SEATTLE – “Who will bring this message of hope to the world?” Father Jack Walmesley asked the estimated 250 people who gathered June 18 at Our Lady of Guadalupe Parish to celebrate Pope Francis’ encyclical on climate change.
“Send us, Lord, your servants are listening,” the crowd responded as part of a missioning ceremony at the close of the event that honored the pope’s message of environmental stewardship with song, prayer and speeches.
Father Walmesley, pastor of the Seattle parish, said earlier that he is excited by Pope Francis’ moral leadership on the environment. “It’s a call to action, and not just for Catholics,” Father Walmesley said. “It’s a call to humanity.”
The 184-page encyclical, “Laudato Si’” (“Praise Be to You”), highlights the crisis that climate change poses for humanity, promotes stewardship of the Earth, calls attention to the plight of the world’s poor in the face of environmental degradation, and invites all humanity to come together to solve a problem global in scope.
“Never have we so hurt and mistreated our common home as we have in the last 200 years,” Pope Francis stated in the encyclical, released June 18.
The event at Our Lady of Guadalupe featured speeches Father Walmesley as well as Jessie Dye, Earth Ministry’s program and outreach director; Catherine Punsalan-Manlimos, director of Seattle University’s Institute of Catholic Thought and Culture; and Dan and Robyn Campbell, members of Our Lady of Guadalupe who helped start an environmental group at their parish.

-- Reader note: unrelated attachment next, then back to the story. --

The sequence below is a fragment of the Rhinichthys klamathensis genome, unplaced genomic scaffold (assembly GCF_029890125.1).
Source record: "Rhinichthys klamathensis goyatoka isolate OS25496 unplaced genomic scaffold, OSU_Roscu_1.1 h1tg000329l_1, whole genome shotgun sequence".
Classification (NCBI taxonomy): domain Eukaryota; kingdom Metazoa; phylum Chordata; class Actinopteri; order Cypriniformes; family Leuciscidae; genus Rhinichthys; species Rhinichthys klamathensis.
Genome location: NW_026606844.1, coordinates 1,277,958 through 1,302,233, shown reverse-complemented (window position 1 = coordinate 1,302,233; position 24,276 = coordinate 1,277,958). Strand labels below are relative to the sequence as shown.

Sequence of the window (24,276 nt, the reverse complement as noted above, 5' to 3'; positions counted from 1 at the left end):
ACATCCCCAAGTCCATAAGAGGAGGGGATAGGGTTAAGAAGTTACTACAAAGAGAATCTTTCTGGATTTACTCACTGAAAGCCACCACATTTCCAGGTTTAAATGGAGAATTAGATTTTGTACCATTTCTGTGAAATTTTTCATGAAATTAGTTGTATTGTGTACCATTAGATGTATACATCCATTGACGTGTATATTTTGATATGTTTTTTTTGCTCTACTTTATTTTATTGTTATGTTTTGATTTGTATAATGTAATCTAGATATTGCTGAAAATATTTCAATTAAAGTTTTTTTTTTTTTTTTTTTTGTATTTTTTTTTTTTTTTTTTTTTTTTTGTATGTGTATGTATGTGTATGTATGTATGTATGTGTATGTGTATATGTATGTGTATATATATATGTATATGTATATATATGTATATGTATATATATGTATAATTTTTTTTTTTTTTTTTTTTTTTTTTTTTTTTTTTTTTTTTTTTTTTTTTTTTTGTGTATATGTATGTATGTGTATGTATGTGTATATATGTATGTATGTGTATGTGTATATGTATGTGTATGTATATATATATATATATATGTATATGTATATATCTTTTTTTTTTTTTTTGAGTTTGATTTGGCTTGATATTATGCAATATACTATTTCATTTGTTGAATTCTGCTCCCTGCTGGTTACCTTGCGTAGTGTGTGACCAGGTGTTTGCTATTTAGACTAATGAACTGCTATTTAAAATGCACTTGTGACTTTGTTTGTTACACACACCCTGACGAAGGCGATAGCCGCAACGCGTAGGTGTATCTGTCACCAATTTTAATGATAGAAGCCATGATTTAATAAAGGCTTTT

Father Walmesley said the gathering was an outgrowth of the parish’s environmental efforts, which has resulted in green-building choices and installing solar panels on parish buildings. Attendees were able to view the parish’s eco-friendly buildings at an open house as part of the event.
Earth Ministry, which focuses on engaging the religious community in environmental stewardship and advocacy, suggested partnering with the parish for the celebration, Dye said. “When we heard of the pope’s encyclical, Our Lady of Guadalupe stepped up and said, ‘We want to celebrate this,’” she said. The parish has been “one of our best partners for some time,” Dye added.
Parishioner Dan Campbell called the release of the pope’s encyclical “incredibly empowering.”
“It’s exciting for me as a Catholic that he’s taking this stance that’s not particularly popular,” Campbell said. “He’s a major voice of a major religion discussing climate change and what humans can do to protect God’s creation.”